Massive super-Earths might not be waterworlds

The artist's concept depicts Kepler-62e, a super-Earth-size planet in the habitable zone of a star smaller and cooler than the sun, located about 1,200 light-years from Earth in the constellation Lyra. Scientists do not know if Kepler-62e is a waterworld or if it has a solid surface. (Credit: NASA Ames/JPL-Caltech)

The climate on massive terrestrial planets called “super-Earths” may be far more Earth-like than previously believed.

A new model challenges conventional wisdom that the surface of super-Earths are completely covered in water. Instead, the model suggests that most tectonically active super-Earths—regardless of mass—store most of their water in the mantle and have both oceans and exposed continents, allowing for a stable climate like the one on Earth.

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“Are the surfaces of super-Earths totally dry or covered in water? We tackled this question by applying known geophysics to astronomy,” says Nicolas Cowan, postdoctoral fellow at the Center for Interdisciplinary Exploration and Research in Astrophysics (CIERA) at Northwestern University.

“Super-Earths are expected to have deep oceans that will overflow their basins and inundate the entire surface, but we show this logic to be flawed,” he says. “Terrestrial planets have significant amounts of water in their interior. Super-Earths are likely to have shallow oceans to go along with their shallow ocean basins.”

In the model, researchers treated the intriguing exoplanets like Earth, which has quite a bit of water in its mantle, the rocky part that makes up most of the volume and mass of the planet. The rock of the mantle contains tiny amounts of water, which quickly adds up because the mantle is so large. And a deep water cycle moves water between oceans and the mantle.

An exoplanet, or extrasolar planet, is a planet outside our solar system.

80 times more water

Water is constantly traded back and forth between the ocean and the rocky mantle because of plate tectonics. The division of water between ocean and mantle is controlled by seafloor pressure, which is proportional to gravity.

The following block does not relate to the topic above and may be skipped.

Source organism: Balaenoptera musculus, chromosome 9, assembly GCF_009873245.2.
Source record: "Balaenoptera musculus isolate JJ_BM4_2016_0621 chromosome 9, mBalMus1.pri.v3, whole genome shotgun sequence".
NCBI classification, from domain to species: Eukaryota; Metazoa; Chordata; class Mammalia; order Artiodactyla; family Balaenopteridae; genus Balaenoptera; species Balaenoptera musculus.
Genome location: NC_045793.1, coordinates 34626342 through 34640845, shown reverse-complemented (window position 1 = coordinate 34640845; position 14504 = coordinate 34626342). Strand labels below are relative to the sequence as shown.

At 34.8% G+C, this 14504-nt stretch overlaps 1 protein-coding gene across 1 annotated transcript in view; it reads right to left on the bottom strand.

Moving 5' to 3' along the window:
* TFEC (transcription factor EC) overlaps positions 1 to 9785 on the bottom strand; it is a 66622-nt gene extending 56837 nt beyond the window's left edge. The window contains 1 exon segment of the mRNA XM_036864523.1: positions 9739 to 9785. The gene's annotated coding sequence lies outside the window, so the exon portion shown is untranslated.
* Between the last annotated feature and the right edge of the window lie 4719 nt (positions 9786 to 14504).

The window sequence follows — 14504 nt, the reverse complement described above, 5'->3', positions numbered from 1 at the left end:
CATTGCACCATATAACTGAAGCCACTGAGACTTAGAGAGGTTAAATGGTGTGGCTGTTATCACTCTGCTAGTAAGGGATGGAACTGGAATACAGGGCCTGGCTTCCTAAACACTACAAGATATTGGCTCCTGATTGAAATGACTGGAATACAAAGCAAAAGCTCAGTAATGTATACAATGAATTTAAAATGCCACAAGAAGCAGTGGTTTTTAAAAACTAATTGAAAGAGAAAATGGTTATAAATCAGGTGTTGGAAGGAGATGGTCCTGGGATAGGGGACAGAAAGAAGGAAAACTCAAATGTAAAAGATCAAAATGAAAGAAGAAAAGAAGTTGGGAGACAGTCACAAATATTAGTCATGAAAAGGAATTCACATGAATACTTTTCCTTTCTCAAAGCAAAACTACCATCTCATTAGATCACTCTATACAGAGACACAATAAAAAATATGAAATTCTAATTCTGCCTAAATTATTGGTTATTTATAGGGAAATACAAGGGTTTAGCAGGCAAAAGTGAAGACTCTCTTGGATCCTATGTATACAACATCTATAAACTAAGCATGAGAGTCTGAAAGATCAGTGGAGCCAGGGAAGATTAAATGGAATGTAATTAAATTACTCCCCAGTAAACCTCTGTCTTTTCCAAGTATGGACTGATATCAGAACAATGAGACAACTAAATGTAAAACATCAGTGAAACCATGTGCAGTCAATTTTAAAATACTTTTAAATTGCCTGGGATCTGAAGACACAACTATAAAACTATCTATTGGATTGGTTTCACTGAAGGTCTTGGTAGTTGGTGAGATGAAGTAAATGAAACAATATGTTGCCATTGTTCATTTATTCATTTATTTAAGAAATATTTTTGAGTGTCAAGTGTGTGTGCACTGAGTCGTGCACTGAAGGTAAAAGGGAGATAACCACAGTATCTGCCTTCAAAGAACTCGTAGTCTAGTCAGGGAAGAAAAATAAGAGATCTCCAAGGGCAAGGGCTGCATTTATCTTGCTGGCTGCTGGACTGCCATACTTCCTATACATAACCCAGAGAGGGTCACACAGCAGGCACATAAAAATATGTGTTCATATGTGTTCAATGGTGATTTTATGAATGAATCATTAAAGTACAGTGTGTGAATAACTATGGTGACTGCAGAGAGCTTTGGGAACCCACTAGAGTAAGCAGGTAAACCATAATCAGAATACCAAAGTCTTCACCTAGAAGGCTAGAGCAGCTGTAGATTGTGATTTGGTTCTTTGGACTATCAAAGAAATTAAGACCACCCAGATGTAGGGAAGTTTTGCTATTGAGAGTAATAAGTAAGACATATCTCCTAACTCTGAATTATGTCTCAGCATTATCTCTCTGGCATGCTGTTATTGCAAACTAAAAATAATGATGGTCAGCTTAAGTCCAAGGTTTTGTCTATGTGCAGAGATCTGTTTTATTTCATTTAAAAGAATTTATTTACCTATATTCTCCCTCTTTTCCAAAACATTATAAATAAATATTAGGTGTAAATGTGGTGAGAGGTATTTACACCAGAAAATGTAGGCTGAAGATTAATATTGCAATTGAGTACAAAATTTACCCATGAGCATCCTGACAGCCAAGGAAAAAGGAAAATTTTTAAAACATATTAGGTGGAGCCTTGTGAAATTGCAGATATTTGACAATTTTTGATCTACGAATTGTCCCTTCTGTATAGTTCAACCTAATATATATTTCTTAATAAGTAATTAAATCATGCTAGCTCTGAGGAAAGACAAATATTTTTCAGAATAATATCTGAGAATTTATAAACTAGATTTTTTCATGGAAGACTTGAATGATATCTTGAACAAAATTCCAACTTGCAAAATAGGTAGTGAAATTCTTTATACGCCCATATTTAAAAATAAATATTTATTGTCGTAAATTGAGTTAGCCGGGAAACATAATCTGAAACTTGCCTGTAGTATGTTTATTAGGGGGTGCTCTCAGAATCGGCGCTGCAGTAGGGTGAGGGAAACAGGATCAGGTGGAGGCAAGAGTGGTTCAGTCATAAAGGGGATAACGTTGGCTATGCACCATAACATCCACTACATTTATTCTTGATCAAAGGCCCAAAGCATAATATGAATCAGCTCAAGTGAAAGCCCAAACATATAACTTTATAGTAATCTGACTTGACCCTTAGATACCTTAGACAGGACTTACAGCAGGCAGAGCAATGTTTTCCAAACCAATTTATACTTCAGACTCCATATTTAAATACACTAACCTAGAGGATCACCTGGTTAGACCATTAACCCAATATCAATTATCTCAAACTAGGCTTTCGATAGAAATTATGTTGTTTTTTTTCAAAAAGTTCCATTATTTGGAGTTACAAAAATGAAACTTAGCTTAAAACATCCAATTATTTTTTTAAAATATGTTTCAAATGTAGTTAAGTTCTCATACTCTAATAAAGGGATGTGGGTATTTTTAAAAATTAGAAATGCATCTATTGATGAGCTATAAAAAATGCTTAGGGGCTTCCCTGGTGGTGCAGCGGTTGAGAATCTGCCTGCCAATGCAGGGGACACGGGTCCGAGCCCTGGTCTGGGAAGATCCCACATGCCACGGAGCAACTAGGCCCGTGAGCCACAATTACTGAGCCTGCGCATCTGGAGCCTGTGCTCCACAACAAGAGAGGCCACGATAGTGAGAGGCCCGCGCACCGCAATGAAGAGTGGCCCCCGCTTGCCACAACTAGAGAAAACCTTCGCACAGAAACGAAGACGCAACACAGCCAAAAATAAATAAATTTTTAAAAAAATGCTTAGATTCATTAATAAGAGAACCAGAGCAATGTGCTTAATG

Accounting for the effects of seafloor pressure and high gravity are two novel factors in the model. As the size of the super-Earths increase, gravity and seafloor pressure also go up.

“We can put 80 times more water on a super-Earth and still have its surface look like Earth. These massive planets have enormous seafloor pressure, and this force pushes water into the mantle,” Cowan says.

It doesn’t take that much water to tip a planet into being a waterworld.

“If Earth was 1 percent water by mass, we’d all drown, regardless of the deep water cycle,” Cowan says. “The surface would be covered in water. Whether or not you have a deep water cycle really matters for planets that are one one-thousandth or one ten-thousandth water.”

The ability of super-Earths to maintain exposed continents is important for planetary climate. On planets with exposed continents, like Earth, the deep carbon cycle is mediated by surface temperatures, which produces a stabilizing feedback (a thermostat on geological timescales).

A shot from the hip

“Such a feedback probably can’t exist in a waterworld, which means they should have a much smaller habitable zone,” says Dorian Abbot, assistant professor of geophysical sciences at the University of Chicago. “By making super-Earths 80 times more likely to have exposed continents, we’ve dramatically improved their odds of having an Earth-like climate.”

Cowan and Abbot accede that there are two major uncertainties in their model: that super-Earths have plate tectonics and the amount of water Earth stores in its mantle.

“These are the two things we would like to know better to improve our model,” Cowan says. “Our model is a shot from the hip, but it’s an important step in advancing how we think about super-Earths.”

The findings will be published in the Astrophysical Journal . The Alfred P. Sloan Research Foundation funded the project.

Source: Northwestern University